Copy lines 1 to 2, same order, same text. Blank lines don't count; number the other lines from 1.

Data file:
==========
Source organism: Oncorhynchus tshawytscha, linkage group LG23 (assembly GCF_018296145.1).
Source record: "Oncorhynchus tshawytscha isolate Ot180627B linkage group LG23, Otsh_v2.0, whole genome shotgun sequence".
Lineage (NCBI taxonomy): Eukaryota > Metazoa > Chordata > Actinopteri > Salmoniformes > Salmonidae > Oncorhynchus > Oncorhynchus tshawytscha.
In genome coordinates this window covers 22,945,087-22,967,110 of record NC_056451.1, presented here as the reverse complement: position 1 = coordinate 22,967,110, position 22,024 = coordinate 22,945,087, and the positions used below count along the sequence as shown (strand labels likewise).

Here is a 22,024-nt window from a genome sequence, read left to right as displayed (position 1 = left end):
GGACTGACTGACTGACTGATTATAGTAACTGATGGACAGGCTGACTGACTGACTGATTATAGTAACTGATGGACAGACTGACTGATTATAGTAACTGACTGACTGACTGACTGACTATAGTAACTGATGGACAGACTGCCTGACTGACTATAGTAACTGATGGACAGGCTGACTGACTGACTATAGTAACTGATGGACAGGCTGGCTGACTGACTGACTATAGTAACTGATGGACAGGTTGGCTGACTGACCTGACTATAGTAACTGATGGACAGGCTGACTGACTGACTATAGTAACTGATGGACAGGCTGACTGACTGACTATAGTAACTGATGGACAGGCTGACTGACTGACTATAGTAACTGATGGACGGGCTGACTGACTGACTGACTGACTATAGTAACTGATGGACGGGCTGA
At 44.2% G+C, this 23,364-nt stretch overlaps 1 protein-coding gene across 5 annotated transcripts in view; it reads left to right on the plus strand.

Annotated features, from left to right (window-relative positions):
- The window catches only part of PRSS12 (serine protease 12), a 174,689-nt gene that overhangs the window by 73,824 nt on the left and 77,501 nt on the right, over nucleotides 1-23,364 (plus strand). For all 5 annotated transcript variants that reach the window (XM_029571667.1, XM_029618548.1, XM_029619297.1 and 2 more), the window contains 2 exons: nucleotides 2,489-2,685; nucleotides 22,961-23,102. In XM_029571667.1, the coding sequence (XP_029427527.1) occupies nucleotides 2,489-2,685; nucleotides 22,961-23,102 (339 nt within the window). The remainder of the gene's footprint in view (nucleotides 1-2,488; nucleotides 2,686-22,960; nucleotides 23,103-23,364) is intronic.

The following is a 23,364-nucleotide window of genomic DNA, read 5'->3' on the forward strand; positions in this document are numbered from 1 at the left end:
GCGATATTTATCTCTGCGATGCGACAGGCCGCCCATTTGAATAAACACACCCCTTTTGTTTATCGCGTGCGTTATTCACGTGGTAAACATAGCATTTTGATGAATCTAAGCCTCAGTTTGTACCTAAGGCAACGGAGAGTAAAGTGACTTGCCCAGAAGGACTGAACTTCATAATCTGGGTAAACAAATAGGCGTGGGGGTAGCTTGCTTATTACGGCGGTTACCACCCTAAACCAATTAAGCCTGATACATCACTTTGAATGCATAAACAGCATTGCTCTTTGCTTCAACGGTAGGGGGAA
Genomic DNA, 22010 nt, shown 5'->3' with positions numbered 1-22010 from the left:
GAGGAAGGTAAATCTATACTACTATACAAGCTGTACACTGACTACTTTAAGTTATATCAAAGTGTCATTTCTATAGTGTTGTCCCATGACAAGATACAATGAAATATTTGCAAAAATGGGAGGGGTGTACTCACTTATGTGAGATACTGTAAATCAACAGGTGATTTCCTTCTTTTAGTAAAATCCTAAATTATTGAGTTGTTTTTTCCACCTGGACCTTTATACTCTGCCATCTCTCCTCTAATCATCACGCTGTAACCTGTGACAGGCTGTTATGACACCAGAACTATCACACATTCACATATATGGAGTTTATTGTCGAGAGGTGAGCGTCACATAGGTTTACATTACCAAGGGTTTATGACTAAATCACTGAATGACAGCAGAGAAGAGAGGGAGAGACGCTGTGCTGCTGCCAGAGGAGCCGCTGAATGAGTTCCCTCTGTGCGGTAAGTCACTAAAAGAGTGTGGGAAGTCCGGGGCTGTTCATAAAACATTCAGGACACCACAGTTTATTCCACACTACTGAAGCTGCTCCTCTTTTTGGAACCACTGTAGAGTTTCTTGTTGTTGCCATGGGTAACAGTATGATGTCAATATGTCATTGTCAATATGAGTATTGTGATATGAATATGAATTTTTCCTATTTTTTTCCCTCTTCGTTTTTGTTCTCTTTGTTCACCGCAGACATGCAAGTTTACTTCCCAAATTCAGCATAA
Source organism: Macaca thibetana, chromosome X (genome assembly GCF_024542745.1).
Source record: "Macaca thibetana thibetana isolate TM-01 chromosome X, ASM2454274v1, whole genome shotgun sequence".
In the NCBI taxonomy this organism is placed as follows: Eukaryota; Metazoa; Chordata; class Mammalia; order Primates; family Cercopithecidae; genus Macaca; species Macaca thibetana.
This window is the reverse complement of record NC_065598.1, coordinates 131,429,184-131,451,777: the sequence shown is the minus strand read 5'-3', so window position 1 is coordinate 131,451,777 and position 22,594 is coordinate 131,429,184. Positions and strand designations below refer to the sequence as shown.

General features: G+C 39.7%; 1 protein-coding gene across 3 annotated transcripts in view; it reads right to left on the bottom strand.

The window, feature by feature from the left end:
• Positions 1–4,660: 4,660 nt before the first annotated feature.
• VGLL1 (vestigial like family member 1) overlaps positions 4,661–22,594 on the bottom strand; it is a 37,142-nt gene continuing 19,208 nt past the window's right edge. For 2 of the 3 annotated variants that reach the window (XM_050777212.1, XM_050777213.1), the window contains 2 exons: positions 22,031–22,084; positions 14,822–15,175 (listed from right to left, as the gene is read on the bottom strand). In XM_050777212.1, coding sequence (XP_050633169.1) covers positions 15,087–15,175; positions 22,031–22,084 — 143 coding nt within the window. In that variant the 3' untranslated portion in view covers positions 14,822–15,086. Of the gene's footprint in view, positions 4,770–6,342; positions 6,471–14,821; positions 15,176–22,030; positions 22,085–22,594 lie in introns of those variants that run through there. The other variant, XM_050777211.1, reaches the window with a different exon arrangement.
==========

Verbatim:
Source organism: Oncorhynchus tshawytscha, linkage group LG23 (assembly GCF_018296145.1).
Source record: "Oncorhynchus tshawytscha isolate Ot180627B linkage group LG23, Otsh_v2.0, whole genome shotgun sequence".